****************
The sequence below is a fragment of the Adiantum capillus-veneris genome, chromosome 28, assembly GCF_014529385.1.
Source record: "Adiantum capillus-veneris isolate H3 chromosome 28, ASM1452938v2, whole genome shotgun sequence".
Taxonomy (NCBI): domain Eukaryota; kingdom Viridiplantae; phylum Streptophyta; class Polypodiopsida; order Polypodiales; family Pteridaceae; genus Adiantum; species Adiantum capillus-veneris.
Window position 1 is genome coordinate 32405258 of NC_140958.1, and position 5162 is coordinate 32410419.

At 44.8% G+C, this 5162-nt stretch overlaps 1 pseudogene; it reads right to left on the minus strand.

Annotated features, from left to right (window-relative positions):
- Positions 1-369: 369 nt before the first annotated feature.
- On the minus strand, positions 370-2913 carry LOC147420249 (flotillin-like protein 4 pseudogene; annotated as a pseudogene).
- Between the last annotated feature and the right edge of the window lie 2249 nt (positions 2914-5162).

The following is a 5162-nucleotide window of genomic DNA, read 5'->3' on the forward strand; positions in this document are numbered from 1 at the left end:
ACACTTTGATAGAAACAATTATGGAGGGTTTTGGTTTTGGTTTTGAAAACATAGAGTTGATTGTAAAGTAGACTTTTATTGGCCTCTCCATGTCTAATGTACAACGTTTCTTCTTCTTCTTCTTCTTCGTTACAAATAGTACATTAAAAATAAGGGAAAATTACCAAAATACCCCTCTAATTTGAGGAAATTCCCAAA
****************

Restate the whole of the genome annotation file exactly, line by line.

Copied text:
The sequence below is a fragment of the Adiantum capillus-veneris genome, chromosome 28, assembly GCF_014529385.1.
Source record: "Adiantum capillus-veneris isolate H3 chromosome 28, ASM1452938v2, whole genome shotgun sequence".
Taxonomy (NCBI): domain Eukaryota; kingdom Viridiplantae; phylum Streptophyta; class Polypodiopsida; order Polypodiales; family Pteridaceae; genus Adiantum; species Adiantum capillus-veneris.
Window position 1 is genome coordinate 32405258 of NC_140958.1, and position 5162 is coordinate 32410419.

At 44.8% G+C, this 5162-nt stretch overlaps 1 pseudogene; it reads right to left on the minus strand.

Annotated features, from left to right (window-relative positions):
- Positions 1-369: 369 nt before the first annotated feature.
- On the minus strand, positions 370-2913 carry LOC147420249 (flotillin-like protein 4 pseudogene; annotated as a pseudogene).
- Between the last annotated feature and the right edge of the window lie 2249 nt (positions 2914-5162).

The following is a 5162-nucleotide window of genomic DNA, read 5'->3' on the forward strand; positions in this document are numbered from 1 at the left end:
ACACTTTGATAGAAACAATTATGGAGGGTTTTGGTTTTGGTTTTGAAAACATAGAGTTGATTGTAAAGTAGACTTTTATTGGCCTCTCCATGTCTAATGTACAACGTTTCTTCTTCTTCTTCTTCTTCGTTACAAATAGTACATTAAAAATAAGGGAAAATTACCAAAATACCCCTCTAATTTGAGGAAATTCCCAAA